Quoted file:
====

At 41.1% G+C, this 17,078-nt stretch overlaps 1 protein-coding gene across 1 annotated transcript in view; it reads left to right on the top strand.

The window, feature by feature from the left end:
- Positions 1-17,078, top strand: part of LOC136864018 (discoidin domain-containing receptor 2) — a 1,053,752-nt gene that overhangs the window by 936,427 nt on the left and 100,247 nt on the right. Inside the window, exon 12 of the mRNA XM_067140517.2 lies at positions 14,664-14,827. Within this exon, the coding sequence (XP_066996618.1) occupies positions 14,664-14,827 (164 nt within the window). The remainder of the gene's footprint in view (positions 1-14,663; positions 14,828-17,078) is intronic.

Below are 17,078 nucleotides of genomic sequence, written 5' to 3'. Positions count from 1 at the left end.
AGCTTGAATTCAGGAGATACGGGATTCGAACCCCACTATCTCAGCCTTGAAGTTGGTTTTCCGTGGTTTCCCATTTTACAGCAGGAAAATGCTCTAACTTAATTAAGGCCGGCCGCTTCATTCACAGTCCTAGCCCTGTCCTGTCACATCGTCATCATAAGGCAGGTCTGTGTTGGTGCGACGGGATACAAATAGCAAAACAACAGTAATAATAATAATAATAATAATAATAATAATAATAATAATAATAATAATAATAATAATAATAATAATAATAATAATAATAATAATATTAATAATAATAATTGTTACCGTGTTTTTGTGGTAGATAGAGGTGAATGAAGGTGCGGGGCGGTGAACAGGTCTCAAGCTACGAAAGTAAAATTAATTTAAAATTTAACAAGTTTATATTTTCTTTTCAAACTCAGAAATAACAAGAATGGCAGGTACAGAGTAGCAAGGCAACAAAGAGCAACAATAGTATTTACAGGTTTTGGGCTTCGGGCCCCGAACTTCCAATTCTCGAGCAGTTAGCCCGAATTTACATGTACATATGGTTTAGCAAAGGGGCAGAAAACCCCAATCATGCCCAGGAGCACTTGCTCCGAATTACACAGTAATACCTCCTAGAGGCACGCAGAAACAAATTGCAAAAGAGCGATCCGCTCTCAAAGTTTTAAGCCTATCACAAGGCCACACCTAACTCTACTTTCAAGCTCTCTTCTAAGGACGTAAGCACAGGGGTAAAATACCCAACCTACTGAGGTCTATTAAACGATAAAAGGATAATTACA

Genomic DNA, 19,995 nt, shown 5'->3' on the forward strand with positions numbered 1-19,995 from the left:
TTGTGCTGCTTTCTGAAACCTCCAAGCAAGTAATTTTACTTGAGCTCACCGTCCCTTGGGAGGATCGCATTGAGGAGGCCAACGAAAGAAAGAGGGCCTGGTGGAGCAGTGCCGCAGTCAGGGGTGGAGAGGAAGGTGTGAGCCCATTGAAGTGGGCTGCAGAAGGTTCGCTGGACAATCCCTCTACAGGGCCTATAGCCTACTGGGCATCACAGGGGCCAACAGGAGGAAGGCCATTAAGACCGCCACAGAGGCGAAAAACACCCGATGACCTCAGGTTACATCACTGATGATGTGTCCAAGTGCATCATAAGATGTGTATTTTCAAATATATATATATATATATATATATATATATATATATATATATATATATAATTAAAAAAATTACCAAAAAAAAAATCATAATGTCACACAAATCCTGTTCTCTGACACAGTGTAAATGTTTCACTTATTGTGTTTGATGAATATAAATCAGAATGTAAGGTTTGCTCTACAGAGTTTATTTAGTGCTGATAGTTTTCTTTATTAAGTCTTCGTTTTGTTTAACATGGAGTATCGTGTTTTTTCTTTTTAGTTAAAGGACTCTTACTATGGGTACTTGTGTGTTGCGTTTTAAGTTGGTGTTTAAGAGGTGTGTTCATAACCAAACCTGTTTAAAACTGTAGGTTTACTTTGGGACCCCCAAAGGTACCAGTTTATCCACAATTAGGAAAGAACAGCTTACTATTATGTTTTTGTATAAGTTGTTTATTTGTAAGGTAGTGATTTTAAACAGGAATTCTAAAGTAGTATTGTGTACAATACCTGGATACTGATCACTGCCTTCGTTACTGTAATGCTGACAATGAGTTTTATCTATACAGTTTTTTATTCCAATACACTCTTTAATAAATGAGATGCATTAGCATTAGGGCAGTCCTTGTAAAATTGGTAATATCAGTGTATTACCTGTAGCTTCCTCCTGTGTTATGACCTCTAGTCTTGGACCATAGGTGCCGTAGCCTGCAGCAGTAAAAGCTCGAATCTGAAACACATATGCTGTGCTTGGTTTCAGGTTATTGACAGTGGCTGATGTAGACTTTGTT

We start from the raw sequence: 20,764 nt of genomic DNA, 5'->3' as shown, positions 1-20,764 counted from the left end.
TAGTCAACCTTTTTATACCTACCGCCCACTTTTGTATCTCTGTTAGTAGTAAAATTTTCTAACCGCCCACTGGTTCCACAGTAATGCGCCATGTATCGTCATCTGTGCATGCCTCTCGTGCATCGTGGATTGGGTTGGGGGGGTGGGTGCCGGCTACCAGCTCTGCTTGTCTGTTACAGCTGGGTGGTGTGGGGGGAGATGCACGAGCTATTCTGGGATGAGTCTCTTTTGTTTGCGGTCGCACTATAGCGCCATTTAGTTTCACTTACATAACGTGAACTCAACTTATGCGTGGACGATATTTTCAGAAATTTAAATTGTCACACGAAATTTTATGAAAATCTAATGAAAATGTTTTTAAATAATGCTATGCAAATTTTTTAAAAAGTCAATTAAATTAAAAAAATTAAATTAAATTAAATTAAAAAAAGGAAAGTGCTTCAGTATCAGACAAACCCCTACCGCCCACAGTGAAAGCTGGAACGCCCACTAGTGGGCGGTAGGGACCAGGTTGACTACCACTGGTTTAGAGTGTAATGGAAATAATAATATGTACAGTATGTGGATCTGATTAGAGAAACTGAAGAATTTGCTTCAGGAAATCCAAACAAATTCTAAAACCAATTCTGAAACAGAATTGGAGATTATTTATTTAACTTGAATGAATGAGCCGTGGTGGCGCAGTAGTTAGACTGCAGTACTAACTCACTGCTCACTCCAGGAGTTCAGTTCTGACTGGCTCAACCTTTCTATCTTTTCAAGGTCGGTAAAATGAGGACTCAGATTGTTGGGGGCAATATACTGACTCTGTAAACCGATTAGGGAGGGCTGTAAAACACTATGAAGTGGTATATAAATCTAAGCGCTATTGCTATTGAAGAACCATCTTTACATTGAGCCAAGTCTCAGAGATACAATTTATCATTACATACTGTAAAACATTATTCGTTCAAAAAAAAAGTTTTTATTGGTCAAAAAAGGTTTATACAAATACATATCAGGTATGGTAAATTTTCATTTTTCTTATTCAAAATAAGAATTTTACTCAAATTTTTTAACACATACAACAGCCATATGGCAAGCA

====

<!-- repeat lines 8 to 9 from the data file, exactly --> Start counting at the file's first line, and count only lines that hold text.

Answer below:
We start from the raw sequence: 20,764 nt of genomic DNA, 5'->3' as shown, positions 1-20,764 counted from the left end.
TAGTCAACCTTTTTATACCTACCGCCCACTTTTGTATCTCTGTTAGTAGTAAAATTTTCTAACCGCCCACTGGTTCCACAGTAATGCGCCATGTATCGTCATCTGTGCATGCCTCTCGTGCATCGTGGATTGGGTTGGGGGGGTGGGTGCCGGCTACCAGCTCTGCTTGTCTGTTACAGCTGGGTGGTGTGGGGGGAGATGCACGAGCTATTCTGGGATGAGTCTCTTTTGTTTGCGGTCGCACTATAGCGCCATTTAGTTTCACTTACATAACGTGAACTCAACTTATGCGTGGACGATATTTTCAGAAATTTAAATTGTCACACGAAATTTTATGAAAATCTAATGAAAATGTTTTTAAATAATGCTATGCAAATTTTTTAAAAAGTCAATTAAATTAAAAAAATTAAATTAAATTAAATTAAAAAAAGGAAAGTGCTTCAGTATCAGACAAACCCCTACCGCCCACAGTGAAAGCTGGAACGCCCACTAGTGGGCGGTAGGGACCAGGTTGACTACCACTGGTTTAGAGTGTAATGGAAATAATAATATGTACAGTATGTGGATCTGATTAGAGAAACTGAAGAATTTGCTTCAGGAAATCCAAACAAATTCTAAAACCAATTCTGAAACAGAATTGGAGATTATTTATTTAACTTGAATGAATGAGCCGTGGTGGCGCAGTAGTTAGACTGCAGTACTAACTCACTGCTCACTCCAGGAGTTCAGTTCTGACTGGCTCAACCTTTCTATCTTTTCAAGGTCGGTAAAATGAGGACTCAGATTGTTGGGGGCAATATACTGACTCTGTAAACCGATTAGGGAGGGCTGTAAAACACTATGAAGTGGTATATAAATCTAAGCGCTATTGCTATTGAAGAACCATCTTTACATTGAGCCAAGTCTCAGAGATACAATTTATCATTACATACTGTAAAACATTATTCGTTCAAAAAAAAAGTTTTTATTGGTCAAAAAAGGTTTATACAAATACATATCAGGTATGGTAAATTTTCATTTTTCTTATTCAAAATAAGAATTTTACTCAAATTTTTTAACACATACAACAGCCATATGGCAAGCA